Weimar - The Light and the Dark

Trip Start May 20, 2005
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Trip End Jun 07, 2007


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Monday, May 30, 2005

I caught the train out of Prague on a bright Saturday morning, changed in Dresden and landed in the small provincial city of Weimar. It is not a particularly ancient town, having received its town charter only in 1410, but it is a lovely town, filled with parks and stately residences.

Early on the town took on the cause of Reform after a visit by Martin Luther and it became the royal capital of Saxony in 1547. From that point Weimar began to attract artists, musicians, writers, actors, playwrights, and poets, drawn by the gentle climate, the pastoral setting, but mostly by the generous patronage (as in cash) of the Duke and Dutchess of Saxony, their families, and clients.

Johann Sebastian Bach was Court Organist and Director of the Court Orchestra. Johann Wolfgang von Geothe made Wiemar his home (from 1775) as did his close friend and collaborator, Friedrich Schiller (from 1787). Franz Liszt lived here for a number of years (from 1848). Friedrich Nietzsche lived here around the turn of the twentieth century.

If any community could lay claim to be the seat of German High Culture it would be Weimar. Even today, its orientation and claim to fame is rooted in the town's many opportunities for enjoying opera, art, music and literature.

At the end of World War I, Weimar began another chapter. In the difficult days of revolt and confusion in the aftermath of Germany's defeat and the abdication of the Kaiser, Berlin was much too hot to conduct the business of building a new government. Therefore, in 1919, Germany's new liberal and socialist leaders repaired to the quiet town of Weimar. The National Constitutional Convention convened in the classical German National Theater. The republican government that emerged took the name of the village in which it was formed. The Weimar Republic struggled through 14 years to bring some order to Germany's social, political, financial, and economic life, but the burdens were too great. The constitution permitted too many opportunities for mischief and the nation descended into chaos. Nazis, appealing to Germany's baser self and taking advantage of economic troubles, resentment over the WWI Armistice, and constitutional incompetence, won a tentative victory in 1933 and almost immediately suspended personal freedoms, democracy, the rule of law and civic decency. Germany began its twisted descent into brutal triumph, bloody defeat and complete destruction.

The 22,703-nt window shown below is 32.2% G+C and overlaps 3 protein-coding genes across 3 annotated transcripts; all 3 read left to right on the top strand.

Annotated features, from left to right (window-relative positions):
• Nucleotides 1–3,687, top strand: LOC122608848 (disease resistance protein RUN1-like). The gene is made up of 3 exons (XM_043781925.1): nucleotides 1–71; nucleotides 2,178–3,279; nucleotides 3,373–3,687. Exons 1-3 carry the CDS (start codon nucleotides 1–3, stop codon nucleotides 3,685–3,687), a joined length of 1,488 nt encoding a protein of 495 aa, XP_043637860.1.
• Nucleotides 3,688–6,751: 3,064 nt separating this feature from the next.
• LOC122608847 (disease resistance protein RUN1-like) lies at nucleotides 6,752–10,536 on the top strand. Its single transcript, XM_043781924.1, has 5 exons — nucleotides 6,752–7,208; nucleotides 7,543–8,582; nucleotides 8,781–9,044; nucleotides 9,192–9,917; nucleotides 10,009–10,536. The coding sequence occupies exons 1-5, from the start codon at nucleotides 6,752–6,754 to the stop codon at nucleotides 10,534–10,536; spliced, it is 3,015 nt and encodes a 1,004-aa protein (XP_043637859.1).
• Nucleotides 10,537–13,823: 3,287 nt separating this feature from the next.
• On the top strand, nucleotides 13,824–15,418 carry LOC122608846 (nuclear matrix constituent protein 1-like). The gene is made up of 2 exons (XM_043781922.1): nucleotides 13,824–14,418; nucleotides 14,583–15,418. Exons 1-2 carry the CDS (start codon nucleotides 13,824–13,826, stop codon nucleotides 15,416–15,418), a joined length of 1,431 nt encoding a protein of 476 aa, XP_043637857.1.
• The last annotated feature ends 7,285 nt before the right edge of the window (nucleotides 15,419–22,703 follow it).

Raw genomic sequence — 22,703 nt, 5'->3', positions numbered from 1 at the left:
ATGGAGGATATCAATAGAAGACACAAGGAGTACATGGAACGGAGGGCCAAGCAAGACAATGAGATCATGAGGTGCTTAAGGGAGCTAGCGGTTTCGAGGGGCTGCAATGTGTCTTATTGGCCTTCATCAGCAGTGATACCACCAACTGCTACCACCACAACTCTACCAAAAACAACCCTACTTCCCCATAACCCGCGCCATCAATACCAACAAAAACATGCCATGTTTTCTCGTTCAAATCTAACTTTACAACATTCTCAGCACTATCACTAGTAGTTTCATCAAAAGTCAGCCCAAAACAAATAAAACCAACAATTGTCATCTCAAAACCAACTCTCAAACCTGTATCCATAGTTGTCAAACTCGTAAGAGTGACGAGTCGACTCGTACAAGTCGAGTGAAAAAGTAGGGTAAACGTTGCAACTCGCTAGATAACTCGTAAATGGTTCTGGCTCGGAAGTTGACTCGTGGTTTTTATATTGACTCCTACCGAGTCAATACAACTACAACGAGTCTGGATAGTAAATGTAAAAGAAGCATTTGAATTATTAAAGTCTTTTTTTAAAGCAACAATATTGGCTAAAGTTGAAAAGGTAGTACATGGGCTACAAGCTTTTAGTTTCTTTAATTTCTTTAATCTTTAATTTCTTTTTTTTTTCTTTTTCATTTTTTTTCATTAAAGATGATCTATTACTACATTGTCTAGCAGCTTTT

Despite its name being given to the Republic, the town of Weimar was, not surprisingly, ambivalent toward the new ways, the liberalism of the 1920s, and democracy in general.
It was not a sophisticated urban center. Its cultural importance had long since faded and even that did not change the fact that Weimar was a small, rural village, comfortable in its isolation, conservative in its disposition and reactionary in its political orientation.

The town became one of the first communities in Germany to embrace the Nazi political machine, electing Nazi local magistrates and then national representatives to the Reichstag. The Hitler Youth Organization was founded in Weimar. In 1933 more than 50% percent of the electorate voted for Hitler when his national totals were in the low 30s.

During his run up to power, Hitler and his cronies were in Weimar all the time. It felt like home for this Austrian vagabond turned German savior, and the local folk loved him too, holding large Nazi rallies during the 1920s and 1930s.

It is not surprizing that when the Reich government wanted to build a concentration camp in the region they would chose Weimar. Buchenwald's first name was "Ettersberg Concentration Camp" named for the hill on which it sat. This was a bit too much for the good citizens of Weimar who associated the hill with Goethe and happy hilltop excursions in a more pleasant past, so the camp took the name of a small village eight kilometers from Weimar.

Next time: Jedem Das Seine - To Each His Own or You Get What You Deserve

Dan Roberts
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